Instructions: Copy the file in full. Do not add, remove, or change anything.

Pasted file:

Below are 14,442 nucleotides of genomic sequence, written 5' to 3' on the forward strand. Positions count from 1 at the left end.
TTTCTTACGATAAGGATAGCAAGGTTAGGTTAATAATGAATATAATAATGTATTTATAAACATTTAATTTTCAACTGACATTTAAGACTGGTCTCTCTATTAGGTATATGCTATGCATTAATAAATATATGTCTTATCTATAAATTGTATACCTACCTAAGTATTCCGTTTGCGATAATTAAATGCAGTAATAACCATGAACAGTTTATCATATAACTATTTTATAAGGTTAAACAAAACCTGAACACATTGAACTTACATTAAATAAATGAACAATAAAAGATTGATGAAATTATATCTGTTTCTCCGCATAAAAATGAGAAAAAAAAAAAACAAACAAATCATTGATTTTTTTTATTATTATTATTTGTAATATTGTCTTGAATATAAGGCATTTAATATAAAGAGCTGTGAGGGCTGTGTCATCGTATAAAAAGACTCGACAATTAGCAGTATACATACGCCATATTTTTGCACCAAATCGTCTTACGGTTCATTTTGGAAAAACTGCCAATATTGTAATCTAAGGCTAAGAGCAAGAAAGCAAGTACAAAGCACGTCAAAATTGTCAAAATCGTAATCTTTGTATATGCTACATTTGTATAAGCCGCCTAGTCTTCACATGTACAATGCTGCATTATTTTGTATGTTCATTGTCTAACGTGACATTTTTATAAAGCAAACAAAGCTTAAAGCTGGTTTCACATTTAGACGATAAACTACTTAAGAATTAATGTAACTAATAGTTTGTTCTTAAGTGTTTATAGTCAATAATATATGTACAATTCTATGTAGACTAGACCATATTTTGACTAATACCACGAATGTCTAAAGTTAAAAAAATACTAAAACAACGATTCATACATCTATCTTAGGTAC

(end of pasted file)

Below are 14,442 nucleotides of genomic sequence, written 5' to 3' on the forward strand. Positions count from 1 at the left end.
TTTCTTACGATAAGGATAGCAAGGTTAGGTTAATAATGAATATAATAATGTATTTATAAACATTTAATTTTCAACTGACATTTAAGACTGGTCTCTCTATTAGGTATATGCTATGCATTAATAAATATATGTCTTATCTATAAATTGTATACCTACCTAAGTATTCCGTTTGCGATAATTAAATGCAGTAATAACCATGAACAGTTTATCATATAACTATTTTATAAGGTTAAACAAAACCTGAACACATTGAACTTACATTAAATAAATGAACAATAAAAGATTGATGAAATTATATCTGTTTCTCCGCATAAAAATGAGAAAAAAAAAAAACAAACAAATCATTGATTTTTTTTATTATTATTATTTGTAATATTGTCTTGAATATAAGGCATTTAATATAAAGAGCTGTGAGGGCTGTGTCATCGTATAAAAAGACTCGACAATTAGCAGTATACATACGCCATATTTTTGCACCAAATCGTCTTACGGTTCATTTTGGAAAAACTGCCAATATTGTAATCTAAGGCTAAGAGCAAGAAAGCAAGTACAAAGCACGTCAAAATTGTCAAAATCGTAATCTTTGTATATGCTACATTTGTATAAGCCGCCTAGTCTTCACATGTACAATGCTGCATTATTTTGTATGTTCATTGTCTAACGTGACATTTTTATAAAGCAAACAAAGCTTAAAGCTGGTTTCACATTTAGACGATAAACTACTTAAGAATTAATGTAACTAATAGTTTGTTCTTAAGTGTTTATAGTCAATAATATATGTACAATTCTATGTAGACTAGACCATATTTTGACTAATACCACGAATGTCTAAAGTTAAAAAAATACTAAAACAACGATTCATACATCTATCTTAGGTAC